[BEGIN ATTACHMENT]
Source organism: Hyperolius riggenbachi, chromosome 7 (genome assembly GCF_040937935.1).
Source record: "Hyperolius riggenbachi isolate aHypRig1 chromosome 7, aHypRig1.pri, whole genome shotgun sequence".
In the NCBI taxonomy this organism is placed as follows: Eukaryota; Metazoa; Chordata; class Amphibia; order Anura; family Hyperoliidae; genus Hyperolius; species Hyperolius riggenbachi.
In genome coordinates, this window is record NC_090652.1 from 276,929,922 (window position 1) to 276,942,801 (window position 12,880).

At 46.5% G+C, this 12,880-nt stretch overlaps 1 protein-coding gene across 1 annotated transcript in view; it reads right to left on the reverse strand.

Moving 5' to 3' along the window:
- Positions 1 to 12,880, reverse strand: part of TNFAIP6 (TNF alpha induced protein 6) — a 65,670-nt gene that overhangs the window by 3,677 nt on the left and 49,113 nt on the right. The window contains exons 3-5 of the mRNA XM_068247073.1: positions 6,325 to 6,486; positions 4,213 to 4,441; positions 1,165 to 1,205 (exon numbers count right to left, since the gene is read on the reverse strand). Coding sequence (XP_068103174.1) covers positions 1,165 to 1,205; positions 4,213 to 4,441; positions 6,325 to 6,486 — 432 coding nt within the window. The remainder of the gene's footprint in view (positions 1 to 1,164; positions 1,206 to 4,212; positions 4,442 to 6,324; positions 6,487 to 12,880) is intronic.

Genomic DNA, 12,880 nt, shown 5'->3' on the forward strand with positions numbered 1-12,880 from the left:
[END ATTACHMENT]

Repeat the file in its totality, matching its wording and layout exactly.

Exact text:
Source organism: Hyperolius riggenbachi, chromosome 7 (genome assembly GCF_040937935.1).
Source record: "Hyperolius riggenbachi isolate aHypRig1 chromosome 7, aHypRig1.pri, whole genome shotgun sequence".
In the NCBI taxonomy this organism is placed as follows: Eukaryota; Metazoa; Chordata; class Amphibia; order Anura; family Hyperoliidae; genus Hyperolius; species Hyperolius riggenbachi.
In genome coordinates, this window is record NC_090652.1 from 276,929,922 (window position 1) to 276,942,801 (window position 12,880).

At 46.5% G+C, this 12,880-nt stretch overlaps 1 protein-coding gene across 1 annotated transcript in view; it reads right to left on the reverse strand.

Moving 5' to 3' along the window:
- Positions 1 to 12,880, reverse strand: part of TNFAIP6 (TNF alpha induced protein 6) — a 65,670-nt gene that overhangs the window by 3,677 nt on the left and 49,113 nt on the right. The window contains exons 3-5 of the mRNA XM_068247073.1: positions 6,325 to 6,486; positions 4,213 to 4,441; positions 1,165 to 1,205 (exon numbers count right to left, since the gene is read on the reverse strand). Coding sequence (XP_068103174.1) covers positions 1,165 to 1,205; positions 4,213 to 4,441; positions 6,325 to 6,486 — 432 coding nt within the window. The remainder of the gene's footprint in view (positions 1 to 1,164; positions 1,206 to 4,212; positions 4,442 to 6,324; positions 6,487 to 12,880) is intronic.

Genomic DNA, 12,880 nt, shown 5'->3' on the forward strand with positions numbered 1-12,880 from the left: